Updated on 12/16/2014 10:02AM

For NYRA, spate of fatalities brings back bad recent memories

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OZONE PARK, N.Y. – There have been six racing fatalities through the first seven days of the Aqueduct inner-track meet, bringing back haunting memories of the 2011-12 season, when there were 21 fatalities in a four-month span.

The recent fatalities have brought the number of equine deaths suffered at the New York Racing Association’s three tracks in 2014 to 33, according to the New York State Gaming Commission’s Equine Breakdown, Injury and Incident Database. NYRA officials on Friday expressed concern about the recent fatalities but maintain that the number of catastrophic racing injuries – which they put at 22 – equals the second smallest in a quarter-century.

Nine of the 33 fatalities, NYRA officials said, are classified as “sudden death” from something such as a cardiovascular collapse or a broken neck suffered in a fall where the horse was not euthanized. NYRA classified two additional deaths as being unrelated to racing.

“We are watching. We don’t think at this stage that we’re in a red-alert situation and that 2012 is going to repeat itself,” said Martin Panza, NYRA’s senior vice president of racing operations. “But we can’t predict the future.”

The fatalities from 2011-12 prompted Gov. Andrew Cuomo to form the New York Task Force on Racehorse Health and Safety. That task force made a number of recommendations that NYRA has implemented and that the company believes have helped reduce fatalities, including stricter pre-race examinations.

“My people are doing everything, pre-race exams, ontrack observations, everything. If we don’t like something, you’re getting scratched, and the trainers can scream, but nobody comes and tells me not to do it,” said Dr. Anthony Verderosa, NYRA’s chief examining veterinarian. “Martin knows not to do that. We do our jobs. Everybody backs us up. When horses are at speed, and you got 18,000 starts a year, you’re going to have some unfortunate incidences, and the numbers right now – and I hate to put it in those terms – are not that bad.”

According to statistics provided by NYRA, the 22 catastrophic racing injuries is the same number as last year. The lowest number of catastrophic racing injuries in the last decade was 21 in 2004. In 2012, there were 38.

Officials and horsemen do not believe there is a safety issue with the inner track.

“We’ve had no complaints from [the New York Thoroughbred Horsemen’s Association] or the jockeys about track surface, so it fully leads us to believe that there is nothing going on with the track surfaces,” Panza said.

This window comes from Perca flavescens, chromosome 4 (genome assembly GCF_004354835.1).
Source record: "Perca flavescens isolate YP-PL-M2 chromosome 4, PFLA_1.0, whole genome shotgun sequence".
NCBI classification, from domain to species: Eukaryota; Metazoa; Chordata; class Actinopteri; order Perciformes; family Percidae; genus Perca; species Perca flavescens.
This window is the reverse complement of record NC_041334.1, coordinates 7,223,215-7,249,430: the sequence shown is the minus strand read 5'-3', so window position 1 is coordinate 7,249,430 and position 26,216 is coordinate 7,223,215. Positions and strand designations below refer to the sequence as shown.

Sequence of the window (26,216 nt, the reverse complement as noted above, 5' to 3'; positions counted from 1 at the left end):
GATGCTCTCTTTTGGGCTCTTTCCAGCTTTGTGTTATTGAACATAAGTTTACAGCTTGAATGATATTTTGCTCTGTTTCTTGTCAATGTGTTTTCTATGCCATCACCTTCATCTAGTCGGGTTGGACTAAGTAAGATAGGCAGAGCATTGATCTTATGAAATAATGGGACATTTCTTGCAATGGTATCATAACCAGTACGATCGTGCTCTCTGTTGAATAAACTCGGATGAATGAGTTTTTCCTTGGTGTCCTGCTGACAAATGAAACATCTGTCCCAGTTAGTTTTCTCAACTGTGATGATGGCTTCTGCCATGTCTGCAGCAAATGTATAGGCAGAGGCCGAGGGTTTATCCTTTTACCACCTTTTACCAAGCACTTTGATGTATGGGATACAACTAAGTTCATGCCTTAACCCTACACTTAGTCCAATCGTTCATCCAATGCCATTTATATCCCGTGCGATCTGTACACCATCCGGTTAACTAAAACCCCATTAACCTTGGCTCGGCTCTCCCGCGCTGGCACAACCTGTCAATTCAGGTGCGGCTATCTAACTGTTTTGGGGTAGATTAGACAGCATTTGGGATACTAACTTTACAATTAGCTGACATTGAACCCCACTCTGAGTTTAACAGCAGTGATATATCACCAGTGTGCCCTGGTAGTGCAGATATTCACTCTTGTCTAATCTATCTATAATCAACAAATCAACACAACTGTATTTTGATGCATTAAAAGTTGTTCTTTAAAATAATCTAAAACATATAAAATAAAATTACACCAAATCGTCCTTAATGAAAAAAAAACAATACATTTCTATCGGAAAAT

Both David Jacobson, whose horse Ludo Bagman suffered fractured sesamoids and had to be euthanized Thursday, and Rudy Rodriguez, whose horse Sage Valley died from cardiovascular collapse Wednesday, said the track is safe.

“A lot of people criticize the track. They don’t know what they’re looking at,” said Rodriguez, who gets on eight or nine horses each morning. “The track has been very safe.”

Dr. Scott Palmer, a member of the 2012 Task Force and now the state’s equine medical director, said NYRA still remains under the average of 2.0 per 1,000 starters in terms of catastrophic injuries, but he did say he is concerned about the recent deaths.

“Am I concerned? Absolutely,” Palmer said. “The word’s out to the trainers, ‘For crying out loud, be careful.’ This is a big, big concern, not just from the horse standpoint, but from the jockey standpoint as well.”

During Saratoga, where there were eight deaths – four of which were musculoskeletal in nature – Palmer issued a press release stating there would be a “thorough investigation” of all racing fatalities.

“All of those cases are in the review process, and we will issue a report for that when we’re done with that,” Palmer said Friday.

In regard to the increase in cardiovascular-related deaths, Palmer mentioned one possible extra pre-race examination that could be added would be a one-lead EKG that is done using an I-Phone.

However, Verderosa said that more research would be needed for that to be used at NYRA.

“It’s a long way from being put into any practical use,” Verderosa said. “I work on the practical side.”

One area where Verderosa and Palmer agreed was perhaps opening up tracks, such as Aqueduct’s inner track, earlier than had been previously done to let horses adapt to the new surface before racing starts.

“If a horse’s skeleton does not adapt to the surface it runs over, little things that are there that can’t be seen or felt even to the trainer – in their defense – they will sometimes turn into big things like catastrophic injuries,” Verderosa said.